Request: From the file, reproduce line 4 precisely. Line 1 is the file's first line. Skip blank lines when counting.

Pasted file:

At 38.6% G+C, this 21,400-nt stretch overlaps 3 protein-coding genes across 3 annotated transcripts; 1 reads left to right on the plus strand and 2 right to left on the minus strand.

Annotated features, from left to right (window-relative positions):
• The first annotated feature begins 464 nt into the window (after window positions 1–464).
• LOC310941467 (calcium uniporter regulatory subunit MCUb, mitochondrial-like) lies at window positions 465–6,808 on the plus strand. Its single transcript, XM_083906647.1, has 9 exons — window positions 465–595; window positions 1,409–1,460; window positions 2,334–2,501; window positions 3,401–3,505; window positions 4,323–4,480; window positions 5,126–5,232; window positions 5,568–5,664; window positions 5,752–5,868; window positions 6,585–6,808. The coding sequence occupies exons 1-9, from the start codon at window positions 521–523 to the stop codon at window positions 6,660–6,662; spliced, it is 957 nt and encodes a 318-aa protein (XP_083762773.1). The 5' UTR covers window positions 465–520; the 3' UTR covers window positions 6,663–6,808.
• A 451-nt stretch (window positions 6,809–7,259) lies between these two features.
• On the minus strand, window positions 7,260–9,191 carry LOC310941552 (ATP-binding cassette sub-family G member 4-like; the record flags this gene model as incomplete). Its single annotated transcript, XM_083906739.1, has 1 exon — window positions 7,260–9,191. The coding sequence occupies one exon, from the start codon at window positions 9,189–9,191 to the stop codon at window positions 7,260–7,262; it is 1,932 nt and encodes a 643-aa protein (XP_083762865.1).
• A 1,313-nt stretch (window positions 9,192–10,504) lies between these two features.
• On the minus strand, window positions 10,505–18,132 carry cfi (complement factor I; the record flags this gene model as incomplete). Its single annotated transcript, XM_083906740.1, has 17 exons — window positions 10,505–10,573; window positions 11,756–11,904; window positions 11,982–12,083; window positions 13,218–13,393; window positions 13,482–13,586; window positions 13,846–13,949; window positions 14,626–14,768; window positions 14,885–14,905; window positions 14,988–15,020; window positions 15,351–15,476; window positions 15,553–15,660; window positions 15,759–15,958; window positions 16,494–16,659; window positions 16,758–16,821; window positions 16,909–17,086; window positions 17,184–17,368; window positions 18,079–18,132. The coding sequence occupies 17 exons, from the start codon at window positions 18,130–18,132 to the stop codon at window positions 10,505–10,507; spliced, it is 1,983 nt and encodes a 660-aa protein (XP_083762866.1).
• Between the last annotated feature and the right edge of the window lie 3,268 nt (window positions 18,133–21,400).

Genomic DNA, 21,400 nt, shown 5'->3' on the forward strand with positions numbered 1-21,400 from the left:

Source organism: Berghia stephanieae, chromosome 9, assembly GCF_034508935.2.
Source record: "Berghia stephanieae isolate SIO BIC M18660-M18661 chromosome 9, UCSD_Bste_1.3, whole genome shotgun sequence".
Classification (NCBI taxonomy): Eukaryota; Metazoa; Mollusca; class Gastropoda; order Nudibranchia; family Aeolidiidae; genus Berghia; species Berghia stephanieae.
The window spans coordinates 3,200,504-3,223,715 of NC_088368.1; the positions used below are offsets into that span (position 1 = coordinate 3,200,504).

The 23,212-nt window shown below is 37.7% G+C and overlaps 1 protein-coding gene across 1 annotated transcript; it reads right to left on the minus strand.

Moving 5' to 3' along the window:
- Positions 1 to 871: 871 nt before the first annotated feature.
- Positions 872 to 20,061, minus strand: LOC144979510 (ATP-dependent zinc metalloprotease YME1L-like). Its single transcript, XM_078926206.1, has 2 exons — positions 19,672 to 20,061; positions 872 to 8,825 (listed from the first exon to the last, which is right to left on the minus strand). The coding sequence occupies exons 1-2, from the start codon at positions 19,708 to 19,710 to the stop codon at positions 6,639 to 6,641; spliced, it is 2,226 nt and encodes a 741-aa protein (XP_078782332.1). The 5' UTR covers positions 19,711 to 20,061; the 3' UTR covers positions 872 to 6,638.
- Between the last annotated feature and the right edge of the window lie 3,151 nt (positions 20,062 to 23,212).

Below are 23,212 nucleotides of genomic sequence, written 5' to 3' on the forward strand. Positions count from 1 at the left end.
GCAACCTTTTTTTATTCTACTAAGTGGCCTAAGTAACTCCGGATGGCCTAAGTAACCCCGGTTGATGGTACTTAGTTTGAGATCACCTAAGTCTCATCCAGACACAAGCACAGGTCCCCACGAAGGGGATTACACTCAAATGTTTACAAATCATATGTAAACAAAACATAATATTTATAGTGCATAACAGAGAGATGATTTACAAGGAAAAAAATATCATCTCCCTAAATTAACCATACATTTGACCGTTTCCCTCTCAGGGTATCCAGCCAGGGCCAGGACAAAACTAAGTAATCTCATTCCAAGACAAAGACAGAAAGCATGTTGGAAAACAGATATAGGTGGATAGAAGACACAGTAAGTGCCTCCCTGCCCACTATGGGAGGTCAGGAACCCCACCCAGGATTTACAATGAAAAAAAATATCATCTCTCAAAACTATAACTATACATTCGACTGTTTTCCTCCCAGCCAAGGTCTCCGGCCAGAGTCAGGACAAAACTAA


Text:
• LOC310941467 (calcium uniporter regulatory subunit MCUb, mitochondrial-like) lies at window positions 465–6,808 on the plus strand. Its single transcript, XM_083906647.1, has 9 exons — window positions 465–595; window positions 1,409–1,460; window positions 2,334–2,501; window positions 3,401–3,505; window positions 4,323–4,480; window positions 5,126–5,232; window positions 5,568–5,664; window positions 5,752–5,868; window positions 6,585–6,808. The coding sequence occupies exons 1-9, from the start codon at window positions 521–523 to the stop codon at window positions 6,660–6,662; spliced, it is 957 nt and encodes a 318-aa protein (XP_083762773.1). The 5' UTR covers window positions 465–520; the 3' UTR covers window positions 6,663–6,808.